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solder mask - UV solder mask procedure

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r00n:
Hi. Lovely Day for PCBs.

I am trying to do my first solder mask  ---> I have had about 20 failed attempts and I am down to my last bit in the tube. It is green of course. All the information I have on masking obtained from you-tube videos so I thought if I documented my recipe you may be able to determine where I am failing.

Here goes:

1. photocopy the mask in duplicate onto 2 pieces of what we used to call Overhead transparencies, the plastic sheets that lecturers used.  I tape the two sheets together being careful to line up the black masks to block out more UV.

2. sand copper with a bit of really light grade wet and dry paper. wash the copper with isopropanol.

3. put enough UV solder mask down on the copper to cover the board and place another transparent sheet over the top. Use a credit card to squidge out the UV solder mask with an even covering over the copper.

4. place my duplicated photocopy mask over the top plastic lining up with the solder pads.

5. place under UV light for about 4 minutes.  (I completed a test exposing the UV solder mask to UV for varying times incrementing in 30 secs.  For 7 minutes the porridge was too hot, and 2 minutes it was too cold)

6. remove the plastic masks and sheet and wash the pads with a small amount of alcohol and a paint brush being gentle.

should be ready to solder then...................................but no.

The error occurs during removal of the mask and plastic sheet. The mask sticks to the OHP transparency and not the copper. Not all - but most.  For the UV mask left on the copper, the pads are still moist enough to clean off.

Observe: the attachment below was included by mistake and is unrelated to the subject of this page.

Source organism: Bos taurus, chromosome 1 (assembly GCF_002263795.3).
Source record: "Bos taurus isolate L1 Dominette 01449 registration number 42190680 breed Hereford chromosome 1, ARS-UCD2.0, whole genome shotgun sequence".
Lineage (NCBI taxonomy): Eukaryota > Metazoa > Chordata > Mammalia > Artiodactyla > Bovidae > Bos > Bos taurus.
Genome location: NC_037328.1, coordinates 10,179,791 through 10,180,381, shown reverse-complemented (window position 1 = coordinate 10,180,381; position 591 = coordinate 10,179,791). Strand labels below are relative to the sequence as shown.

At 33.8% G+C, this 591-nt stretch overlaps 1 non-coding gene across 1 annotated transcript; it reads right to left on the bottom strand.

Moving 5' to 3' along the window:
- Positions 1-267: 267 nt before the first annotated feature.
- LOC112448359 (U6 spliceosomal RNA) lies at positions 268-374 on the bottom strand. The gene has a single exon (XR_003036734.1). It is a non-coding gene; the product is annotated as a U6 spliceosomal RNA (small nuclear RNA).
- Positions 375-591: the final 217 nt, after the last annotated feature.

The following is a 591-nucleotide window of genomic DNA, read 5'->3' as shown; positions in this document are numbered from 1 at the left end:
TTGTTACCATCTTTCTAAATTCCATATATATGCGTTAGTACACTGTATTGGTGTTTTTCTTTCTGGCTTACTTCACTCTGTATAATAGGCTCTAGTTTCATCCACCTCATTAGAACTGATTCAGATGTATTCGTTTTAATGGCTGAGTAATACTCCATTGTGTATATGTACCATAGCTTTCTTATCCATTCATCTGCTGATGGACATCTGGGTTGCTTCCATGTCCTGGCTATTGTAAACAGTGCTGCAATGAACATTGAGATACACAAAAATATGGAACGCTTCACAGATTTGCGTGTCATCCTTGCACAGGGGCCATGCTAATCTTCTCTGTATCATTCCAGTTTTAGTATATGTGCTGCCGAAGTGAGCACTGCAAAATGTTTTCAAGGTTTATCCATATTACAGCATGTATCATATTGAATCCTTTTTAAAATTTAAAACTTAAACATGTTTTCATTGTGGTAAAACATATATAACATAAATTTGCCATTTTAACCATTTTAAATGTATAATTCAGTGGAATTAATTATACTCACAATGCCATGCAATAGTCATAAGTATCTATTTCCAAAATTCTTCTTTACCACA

Any tips you have would be well received. Or perhaps there is a better method altogether?

thm_w:
https://learn.adafruit.com/how-to-solder-mask-pcbs/applying-resin

I don't think the transparency print needs to be duplicated?

What UV light is used?
Photos?

coppercone2:
printing on transparancies is a little dodgy. I put it this way, I put a piece of kapton tape on a PCB during exposure to keep the transparency on. The area under the kapton tape was nearly perfect but the traces were a bit like swiss cheese for the same exposure time. Set with maximum darkness on the printer.

But I did do a long etch, that is.. no polygon on top. So it was in the solution for a lot longer then necessary. If I put polygon I could have drastically reduced etch time and there would be no problem on the ground plane.

my result was acceptable, but I can see it being improved.

i use presensitized boards though.

I heard people using some kind of translucent tracing paper with better results then transparencies. BTW transparencies are not so transparent to UV anyway. For instance a clear acrylic sheet, put under the UV light, you can see strong attenuation. SO paper is not that much worse, apparently. You do use glass to press it down on the pCB?

r00n: